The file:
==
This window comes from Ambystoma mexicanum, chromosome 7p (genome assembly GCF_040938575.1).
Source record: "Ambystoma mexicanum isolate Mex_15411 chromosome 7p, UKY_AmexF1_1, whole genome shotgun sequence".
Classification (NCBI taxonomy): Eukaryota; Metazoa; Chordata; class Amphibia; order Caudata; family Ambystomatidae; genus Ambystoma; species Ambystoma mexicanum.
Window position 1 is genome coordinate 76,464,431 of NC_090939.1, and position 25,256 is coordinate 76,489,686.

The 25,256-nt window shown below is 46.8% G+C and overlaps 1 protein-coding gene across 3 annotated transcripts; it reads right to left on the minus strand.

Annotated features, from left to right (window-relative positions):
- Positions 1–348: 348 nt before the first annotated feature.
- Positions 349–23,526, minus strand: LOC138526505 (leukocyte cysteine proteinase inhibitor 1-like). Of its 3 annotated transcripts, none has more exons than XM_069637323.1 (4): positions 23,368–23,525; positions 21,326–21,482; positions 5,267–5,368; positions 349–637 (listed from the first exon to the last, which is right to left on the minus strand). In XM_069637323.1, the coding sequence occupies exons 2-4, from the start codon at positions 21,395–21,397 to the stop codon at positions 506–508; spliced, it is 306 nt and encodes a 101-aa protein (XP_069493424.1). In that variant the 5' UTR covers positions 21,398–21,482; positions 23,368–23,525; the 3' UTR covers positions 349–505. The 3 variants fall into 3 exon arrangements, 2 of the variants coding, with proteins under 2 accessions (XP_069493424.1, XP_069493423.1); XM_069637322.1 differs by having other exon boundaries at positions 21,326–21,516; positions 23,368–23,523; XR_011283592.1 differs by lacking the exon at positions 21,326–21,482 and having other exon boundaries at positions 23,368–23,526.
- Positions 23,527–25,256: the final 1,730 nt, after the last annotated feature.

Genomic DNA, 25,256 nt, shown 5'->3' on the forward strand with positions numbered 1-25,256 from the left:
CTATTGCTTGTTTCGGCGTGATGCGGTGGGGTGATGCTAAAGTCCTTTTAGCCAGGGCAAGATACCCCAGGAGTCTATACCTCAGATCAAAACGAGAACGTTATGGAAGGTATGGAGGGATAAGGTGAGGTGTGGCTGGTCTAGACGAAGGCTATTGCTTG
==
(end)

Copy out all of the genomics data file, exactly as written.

This window comes from Ambystoma mexicanum, chromosome 7p (genome assembly GCF_040938575.1).
Source record: "Ambystoma mexicanum isolate Mex_15411 chromosome 7p, UKY_AmexF1_1, whole genome shotgun sequence".
Classification (NCBI taxonomy): Eukaryota; Metazoa; Chordata; class Amphibia; order Caudata; family Ambystomatidae; genus Ambystoma; species Ambystoma mexicanum.
Window position 1 is genome coordinate 76,464,431 of NC_090939.1, and position 25,256 is coordinate 76,489,686.

The 25,256-nt window shown below is 46.8% G+C and overlaps 1 protein-coding gene across 3 annotated transcripts; it reads right to left on the minus strand.

Annotated features, from left to right (window-relative positions):
- Positions 1–348: 348 nt before the first annotated feature.
- Positions 349–23,526, minus strand: LOC138526505 (leukocyte cysteine proteinase inhibitor 1-like). Of its 3 annotated transcripts, none has more exons than XM_069637323.1 (4): positions 23,368–23,525; positions 21,326–21,482; positions 5,267–5,368; positions 349–637 (listed from the first exon to the last, which is right to left on the minus strand). In XM_069637323.1, the coding sequence occupies exons 2-4, from the start codon at positions 21,395–21,397 to the stop codon at positions 506–508; spliced, it is 306 nt and encodes a 101-aa protein (XP_069493424.1). In that variant the 5' UTR covers positions 21,398–21,482; positions 23,368–23,525; the 3' UTR covers positions 349–505. The 3 variants fall into 3 exon arrangements, 2 of the variants coding, with proteins under 2 accessions (XP_069493424.1, XP_069493423.1); XM_069637322.1 differs by having other exon boundaries at positions 21,326–21,516; positions 23,368–23,523; XR_011283592.1 differs by lacking the exon at positions 21,326–21,482 and having other exon boundaries at positions 23,368–23,526.
- Positions 23,527–25,256: the final 1,730 nt, after the last annotated feature.

Genomic DNA, 25,256 nt, shown 5'->3' on the forward strand with positions numbered 1-25,256 from the left:
CTATTGCTTGTTTCGGCGTGATGCGGTGGGGTGATGCTAAAGTCCTTTTAGCCAGGGCAAGATACCCCAGGAGTCTATACCTCAGATCAAAACGAGAACGTTATGGAAGGTATGGAGGGATAAGGTGAGGTGTGGCTGGTCTAGACGAAGGCTATTGCTTG